Rule 8(a)(2) of the Federal Rules of Civil Procedure requires a "short and plain statement of the claim showing that the pleader is entitled to relief...." Mr. Blaurock initiated this action by filing a 34-page pro se civil rights complaint that is not on forms together with a 42-page Brief in Support (Doc. 2), both single-spaced. Next he filed 183 pages of exhibits.[5] He also filed motions containing 38 pages. Plaintiff alleges in his response that he presents 9 or 10 counts. By no stretch of the imagination are 260 pages of initial filings a "short and plain statement" of 10 counts. Thus, the complaint is substantially noncompliant with Rule 8.

As noted, local rules of this court require that the complaint be submitted upon forms, and plaintiff was ordered by this court to submit his complaint upon court-provided forms. Plaintiff objects that the forms lack enough space. The civil rights forms provided by the court permit pages to be attached when space is inadequate for the number of defendants and the number of counts. Furthermore, the complaint forms provide a format that requires a pro se plaintiff to present each claim separately followed by the factual allegations supporting that particular claim. A distinct section is provided for discussion of exhaustion of administrative remedies.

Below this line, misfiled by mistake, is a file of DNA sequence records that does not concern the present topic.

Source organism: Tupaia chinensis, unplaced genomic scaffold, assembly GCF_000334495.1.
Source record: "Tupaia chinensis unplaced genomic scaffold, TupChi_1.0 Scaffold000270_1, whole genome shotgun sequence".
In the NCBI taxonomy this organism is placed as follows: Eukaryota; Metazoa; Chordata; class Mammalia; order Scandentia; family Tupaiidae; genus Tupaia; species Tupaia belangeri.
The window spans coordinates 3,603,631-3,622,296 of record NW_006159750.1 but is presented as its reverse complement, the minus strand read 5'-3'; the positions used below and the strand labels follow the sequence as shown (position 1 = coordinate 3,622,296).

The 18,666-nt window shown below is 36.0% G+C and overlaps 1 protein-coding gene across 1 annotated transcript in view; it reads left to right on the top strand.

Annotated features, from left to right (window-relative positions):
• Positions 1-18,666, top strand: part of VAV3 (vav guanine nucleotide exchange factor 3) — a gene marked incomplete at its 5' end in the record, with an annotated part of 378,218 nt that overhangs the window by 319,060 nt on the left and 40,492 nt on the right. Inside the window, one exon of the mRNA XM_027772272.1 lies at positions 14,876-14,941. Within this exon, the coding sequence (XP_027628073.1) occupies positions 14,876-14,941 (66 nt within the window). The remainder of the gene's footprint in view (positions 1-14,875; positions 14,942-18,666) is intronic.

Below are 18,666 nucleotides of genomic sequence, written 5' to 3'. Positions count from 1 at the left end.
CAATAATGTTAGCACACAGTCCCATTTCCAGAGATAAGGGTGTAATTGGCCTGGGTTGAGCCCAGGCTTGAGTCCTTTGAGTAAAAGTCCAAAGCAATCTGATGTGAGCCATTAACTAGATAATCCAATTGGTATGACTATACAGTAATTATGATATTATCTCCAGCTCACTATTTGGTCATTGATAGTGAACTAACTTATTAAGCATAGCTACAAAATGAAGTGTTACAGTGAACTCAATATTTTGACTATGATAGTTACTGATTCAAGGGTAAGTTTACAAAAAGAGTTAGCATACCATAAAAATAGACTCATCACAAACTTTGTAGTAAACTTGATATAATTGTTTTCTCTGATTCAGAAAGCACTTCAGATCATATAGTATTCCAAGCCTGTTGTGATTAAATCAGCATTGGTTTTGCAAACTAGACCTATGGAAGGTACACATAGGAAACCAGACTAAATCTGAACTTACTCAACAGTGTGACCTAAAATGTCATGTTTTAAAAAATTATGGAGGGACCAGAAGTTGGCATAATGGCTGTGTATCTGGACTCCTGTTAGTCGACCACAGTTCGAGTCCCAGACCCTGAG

Had Mr. Blaurock utilized the forms and followed the directions for their completion, this court would not be faced with the same morass of often repetitive, irrelevant or conclusory statements regarding myriad claims, factual allegations, exhaustion, and exhibits all jumbled together. It is not the responsibility of the court to parse a running account of an inmate's daily observations and activities over the course of a year or more[6] together with his legal memorandum[7] and a ream of grievances[8] in order to ascertain what claims and supporting facts he may be attempting to present. When a litigant refuses to proceed in the proper manner, as Mr. Blaurock does here, the court has a responsibility to protect its own docket and take action that allows equitable time and fair consideration for all litigants. The time that it would take the court to deconstruct and then reconstruct plaintiff's 260 pages of initial filings is neither his to demand nor the court's to give.

Normally, a pro se litigant is given the opportunity to cure deficiencies in his complaint. However, Mr. Blaurock's refusal to comply with the simple initial order of this court and his own descriptions of the filings he submitted in state courts engender no confidence that he would comply with further detailed orders to cure the numerous deficiencies in his amended complaint. Thus, the court concludes that it would be futile to provide plaintiff with a second opportunity to amend.

Mr. Blaurock was expressly ordered to file his amended complaint "in compliance with court rules" including that it be submitted upon court-approved forms. He made no effort to comply with the court's rules or order. Instead, he submitted a 34-page single-spaced First Amended Complaint that is a duplicate of the original complaint, save for the change of a couple of the 23 defendants. He also prematurely sought reconsideration of court rulings without legal basis. The court finds that plaintiff simply refused to submit his amended complaint upon the court-provided forms and, as a result, the first ...